Justia Government Contracts Opinion SummariesArticles Posted in Employment Law
People v. IL Dep’t of Labor
The Village of Bement, Piatt County, has a five-year contract, under which E.R.H. Enterprises operates and maintains the Village’s potable water facility and parts of its water delivery infrastructure. The Department of Labor issued a subpoena to E.R.H.’s attorney seeing employment records as part of an investigation under the Prevailing Wage Act, 820 ILCS 130/0.01. E.R.H. asserted that it was exempt from the Act as a public utility. The trial court ruled in favor of the Department and ordered E.R.H. to provide the requested documents, noting that the company was not regulated by the Illinois Commerce Commission. The appellate court reversed. The Illinois Supreme Court reversed the appellate court, finding that E.R.H. is simply an outside contractor. View "People v. IL Dep't of Labor" on Justia Law
Prazen v. Shoop
In 1998 Prazen retired as superintendent of the City of Peru electrical department. He had more than 27 years of service and purchased five years of age-enhancement credit. Prazen had an unincorporated electrical business, which was incorporated just before he retired. Before he retired, the City entered into an agreement with his corporation for operation of the City’s electrical department, including management and supervision. First year compensation under the contract was about $7,000 higher than Prazen’s prior annual salary. The relationship lasted until 2009, when the corporation was dissolved. In 2010, the Illinois Municipal Retirement Fund notified Prazen that, after participating in the early retirement incentive plan, he had violated the statutory prohibitions (40 ILCS 5/7-141.1(g)) against returning to work. The Fund recalculated his years of service as 27 and claimed he should repay $307,100 as a statutory forfeiture. The circuit court agreed. The appellate court reversed and the Illinois Supreme Court agreed. The work done between 1999 and 2009 was done by a separate corporate entity and was not precluded by statute. If the legislature had wanted to specifically prohibit this, it could have said so. The statute does not show intent to prohibit outsourcing to a retired employee’s corporation and the legislature did not grant the Trustees of the Fund authority to find that a corporation was a “guise.” The court noted that, earlier in the period under consideration, the Board had expressed the view that what the arrangement was pView "Prazen v. Shoop" on Justia Law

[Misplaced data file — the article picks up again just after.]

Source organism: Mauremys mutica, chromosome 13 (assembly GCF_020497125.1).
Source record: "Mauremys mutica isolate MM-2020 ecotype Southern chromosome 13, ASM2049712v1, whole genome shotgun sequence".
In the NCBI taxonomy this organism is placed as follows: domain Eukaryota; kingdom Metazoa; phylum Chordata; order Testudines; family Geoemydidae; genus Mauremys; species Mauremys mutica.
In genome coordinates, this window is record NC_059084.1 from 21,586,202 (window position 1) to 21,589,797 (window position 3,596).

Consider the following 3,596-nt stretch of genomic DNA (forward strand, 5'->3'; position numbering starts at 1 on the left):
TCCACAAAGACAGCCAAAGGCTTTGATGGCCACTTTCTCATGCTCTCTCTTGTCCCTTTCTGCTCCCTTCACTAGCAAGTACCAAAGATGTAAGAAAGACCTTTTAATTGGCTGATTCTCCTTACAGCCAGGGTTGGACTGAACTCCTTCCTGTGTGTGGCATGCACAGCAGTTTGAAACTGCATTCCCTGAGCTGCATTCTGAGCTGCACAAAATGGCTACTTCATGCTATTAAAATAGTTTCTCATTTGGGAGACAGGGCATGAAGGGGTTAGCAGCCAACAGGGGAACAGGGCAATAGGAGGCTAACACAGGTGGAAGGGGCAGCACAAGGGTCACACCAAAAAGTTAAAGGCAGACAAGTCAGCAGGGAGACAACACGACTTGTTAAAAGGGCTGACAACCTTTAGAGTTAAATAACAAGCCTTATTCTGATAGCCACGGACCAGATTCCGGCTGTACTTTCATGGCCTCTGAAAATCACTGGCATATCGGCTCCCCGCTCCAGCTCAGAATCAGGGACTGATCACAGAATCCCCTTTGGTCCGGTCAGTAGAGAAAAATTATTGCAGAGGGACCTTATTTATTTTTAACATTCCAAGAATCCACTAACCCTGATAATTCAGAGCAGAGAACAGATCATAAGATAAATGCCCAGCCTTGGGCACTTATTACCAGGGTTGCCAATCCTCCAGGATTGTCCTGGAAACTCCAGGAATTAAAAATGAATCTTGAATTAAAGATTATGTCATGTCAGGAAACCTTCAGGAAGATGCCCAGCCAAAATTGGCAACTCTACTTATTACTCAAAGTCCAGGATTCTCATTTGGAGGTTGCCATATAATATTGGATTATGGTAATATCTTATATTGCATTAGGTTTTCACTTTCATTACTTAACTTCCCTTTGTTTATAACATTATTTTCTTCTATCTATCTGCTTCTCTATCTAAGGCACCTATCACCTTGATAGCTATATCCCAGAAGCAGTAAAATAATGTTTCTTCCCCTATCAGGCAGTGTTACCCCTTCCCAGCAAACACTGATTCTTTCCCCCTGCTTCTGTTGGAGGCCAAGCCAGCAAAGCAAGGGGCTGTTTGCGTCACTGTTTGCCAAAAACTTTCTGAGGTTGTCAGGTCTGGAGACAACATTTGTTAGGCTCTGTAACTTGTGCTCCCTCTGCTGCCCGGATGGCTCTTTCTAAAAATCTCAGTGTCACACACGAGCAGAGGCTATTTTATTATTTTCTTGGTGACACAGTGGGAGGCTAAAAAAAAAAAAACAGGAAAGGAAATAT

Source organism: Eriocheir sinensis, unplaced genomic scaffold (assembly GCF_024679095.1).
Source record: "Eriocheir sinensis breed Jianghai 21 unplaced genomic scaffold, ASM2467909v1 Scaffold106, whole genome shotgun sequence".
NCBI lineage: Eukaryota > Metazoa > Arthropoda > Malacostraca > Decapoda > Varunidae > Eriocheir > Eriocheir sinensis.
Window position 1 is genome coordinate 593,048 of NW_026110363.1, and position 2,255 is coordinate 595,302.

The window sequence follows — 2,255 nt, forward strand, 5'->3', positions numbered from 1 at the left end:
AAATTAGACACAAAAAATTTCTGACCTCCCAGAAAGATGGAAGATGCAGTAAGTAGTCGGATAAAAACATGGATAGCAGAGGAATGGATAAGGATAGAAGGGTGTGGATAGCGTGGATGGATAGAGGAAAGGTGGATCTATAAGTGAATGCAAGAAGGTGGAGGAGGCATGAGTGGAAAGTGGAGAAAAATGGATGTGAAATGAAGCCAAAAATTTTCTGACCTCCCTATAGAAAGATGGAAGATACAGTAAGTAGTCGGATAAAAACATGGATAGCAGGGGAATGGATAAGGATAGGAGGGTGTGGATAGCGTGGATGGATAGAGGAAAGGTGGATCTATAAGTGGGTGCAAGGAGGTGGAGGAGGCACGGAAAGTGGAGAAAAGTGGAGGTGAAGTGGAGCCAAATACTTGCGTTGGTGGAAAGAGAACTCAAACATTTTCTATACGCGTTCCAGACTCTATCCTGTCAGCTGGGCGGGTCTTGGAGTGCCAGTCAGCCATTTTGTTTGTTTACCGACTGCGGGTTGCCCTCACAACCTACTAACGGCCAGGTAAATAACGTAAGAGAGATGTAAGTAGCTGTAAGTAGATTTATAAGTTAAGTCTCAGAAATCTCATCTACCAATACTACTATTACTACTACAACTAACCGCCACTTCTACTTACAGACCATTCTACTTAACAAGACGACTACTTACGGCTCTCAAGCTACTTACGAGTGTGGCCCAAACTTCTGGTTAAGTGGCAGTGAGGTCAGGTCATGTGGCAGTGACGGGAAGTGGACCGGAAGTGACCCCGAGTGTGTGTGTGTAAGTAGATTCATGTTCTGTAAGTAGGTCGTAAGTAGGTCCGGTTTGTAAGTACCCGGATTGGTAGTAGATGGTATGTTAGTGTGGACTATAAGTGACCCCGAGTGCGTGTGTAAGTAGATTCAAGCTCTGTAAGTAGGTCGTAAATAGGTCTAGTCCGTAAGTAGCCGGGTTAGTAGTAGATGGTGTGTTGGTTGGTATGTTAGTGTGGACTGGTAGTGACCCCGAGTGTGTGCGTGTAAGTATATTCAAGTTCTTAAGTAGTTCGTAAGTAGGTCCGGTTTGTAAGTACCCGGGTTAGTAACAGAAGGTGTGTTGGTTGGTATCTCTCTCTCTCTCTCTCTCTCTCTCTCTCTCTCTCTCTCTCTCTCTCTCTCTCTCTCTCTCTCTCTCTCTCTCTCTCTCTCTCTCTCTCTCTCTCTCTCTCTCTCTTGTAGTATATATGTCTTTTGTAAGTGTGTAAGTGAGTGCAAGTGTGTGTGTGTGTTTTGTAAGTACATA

Professional Fire Fighters of Wolfeboro, IAFF Local 3708 v. Town of Wolfeboro
Petitioners Professional Fire Fighters of Wolfeboro, IAFF Local 3708, president of the union and several firefighters appealed a superior court order that dismissed their suit against Respondent Town of Wolfeboro. The suit arose from the parties' negotiation of a new collective bargaining agreement (CBA). The Union had ever been certified by the New Hampshire Public Employee Labor Relations Board (PELRB) as a bargaining unit. In July 2010, the parties met and agreed on ground rules governing the conduct of their future negotiations, including that "[a]fter October 1, 2010, either party [could] request mediation of the outstanding issues." Shortly thereafter, however, the negotiations broke down. At an August 2010 meeting, the Town's Board of Selectmen voted to rescind its recognition of the Union. The petitioners filed a verified petition for an ex parte temporary restraining order against the Town and requested temporary and permanent injunctive relief. After a hearing, the trial court granted the petitioners' requested temporary restraining order, and scheduled the matter for further hearing. The Town moved to dismiss the entire proceeding. Following a hearing, the trial court granted the Town's motion and vacated its temporary restraining order. The petitioners unsuccessfully moved for reconsideration. Upon review of the matter, the Supreme Court held that the portion of RSA 31:3 which grants municipalities the right to recognize unions and enter into collective bargaining agreements was superseded by the enactment of the PELRA, and, therefore, the Town had no authority to recognize the non-PELRB-certified Union. Accordingly, the agreement, as well as the subsequent agreements, were ultra vires contracts and wholly void. The Court affirmed the superior court's decision to dismiss Petitioners' case.View "Professional Fire Fighters of Wolfeboro, IAFF Local 3708 v. Town of Wolfeboro" on Justia Law
Monte Sano Research Corp. v. Kratos Defense & Security Solutions, Inc.